Today Lawrence Lessig released the second in his series of presentations about what Congress should do on internet policy. The first installment was about orphan copyrights, and I addressed it here. Today, Lessig writes about “deregulating spectrum,” which is an apt title if by deregulating you mean regulating. Lessig likens the current command-and-control system of spectrum regulation to communism, and I think he’s right. He goes on, however, to argue that a property system is no longer the right alternative to regulation.
Instead, Lessig suggests a market not in spectrum, but in devices that use free spectrum without causing interference to any other user. As he says in his presentation, this system would require “minimal rules governing the devices.” What he doesn’t say is who would set these “minimal rules” and what exactly would guarantee that these rules would remain minimal or even rational. The answer, as I explain in my new paper out this week from the Stanford Technology Law Review, is that government will set the rules, and the only tools that government has to make rules is its inefficient command-and-control processes. A “commons” model is not a third way between regulation and property, it is just another kind of regulation.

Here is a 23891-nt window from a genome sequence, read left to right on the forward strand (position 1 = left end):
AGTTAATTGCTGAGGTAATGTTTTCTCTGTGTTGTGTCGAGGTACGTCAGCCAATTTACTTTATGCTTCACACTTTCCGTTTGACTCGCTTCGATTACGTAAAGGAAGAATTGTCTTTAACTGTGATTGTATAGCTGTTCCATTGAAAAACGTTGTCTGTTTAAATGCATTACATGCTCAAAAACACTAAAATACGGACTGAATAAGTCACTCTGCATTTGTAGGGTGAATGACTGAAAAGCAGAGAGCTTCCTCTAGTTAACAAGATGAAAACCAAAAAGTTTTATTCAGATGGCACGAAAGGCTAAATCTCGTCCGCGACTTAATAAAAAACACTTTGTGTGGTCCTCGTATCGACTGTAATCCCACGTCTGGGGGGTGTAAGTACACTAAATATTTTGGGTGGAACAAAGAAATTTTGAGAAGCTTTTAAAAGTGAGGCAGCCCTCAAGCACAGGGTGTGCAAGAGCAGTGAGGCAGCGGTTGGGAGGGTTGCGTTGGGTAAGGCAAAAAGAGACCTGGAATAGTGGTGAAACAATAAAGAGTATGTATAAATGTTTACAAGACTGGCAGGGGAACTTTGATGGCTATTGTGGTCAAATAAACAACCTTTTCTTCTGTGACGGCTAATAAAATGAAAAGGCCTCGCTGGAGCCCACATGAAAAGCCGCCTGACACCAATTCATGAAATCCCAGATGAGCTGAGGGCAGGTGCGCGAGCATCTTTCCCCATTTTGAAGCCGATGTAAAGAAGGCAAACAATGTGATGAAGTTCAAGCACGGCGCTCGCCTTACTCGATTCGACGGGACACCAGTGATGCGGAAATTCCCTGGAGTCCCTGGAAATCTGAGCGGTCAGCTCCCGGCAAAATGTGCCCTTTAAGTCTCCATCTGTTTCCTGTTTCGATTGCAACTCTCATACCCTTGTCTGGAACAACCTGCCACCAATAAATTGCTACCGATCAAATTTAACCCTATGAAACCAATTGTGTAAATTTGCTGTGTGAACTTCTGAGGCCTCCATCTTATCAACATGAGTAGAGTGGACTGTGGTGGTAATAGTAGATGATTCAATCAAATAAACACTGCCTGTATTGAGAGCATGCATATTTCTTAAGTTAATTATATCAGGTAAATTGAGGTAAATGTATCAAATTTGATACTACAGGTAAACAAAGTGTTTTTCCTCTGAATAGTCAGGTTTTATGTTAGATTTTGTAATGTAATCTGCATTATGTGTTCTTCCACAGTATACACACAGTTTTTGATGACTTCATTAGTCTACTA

Lessig also exhibits lots of outrage at the fact that the current regulatory system is manipulated by special interests to suit their own purposes and not the interests of consumers generally. Well, how will things be any different when government goes about setting his “minimal rules”?
One last thing. I take umbrage to Lessig’s reference to those of us who support property rights in spectrum as “property-ideologues,” which I for one take as a pejorative term that implies an unthinking blind belief. He says, these are “people who I will, to be fair, refer to as ‘extremists.'” I may think that Lessig is wrong, but I don’t doubt that he’s considered empirical evidence, given lots of thought to different ideas, and come to his own conclusions for intellectually honest reasons. There can only be reasoned debate if the conversation is respectful, and I would appreciate it if Lessig showed some respect to his intellectual opponents.
Photo by teemow.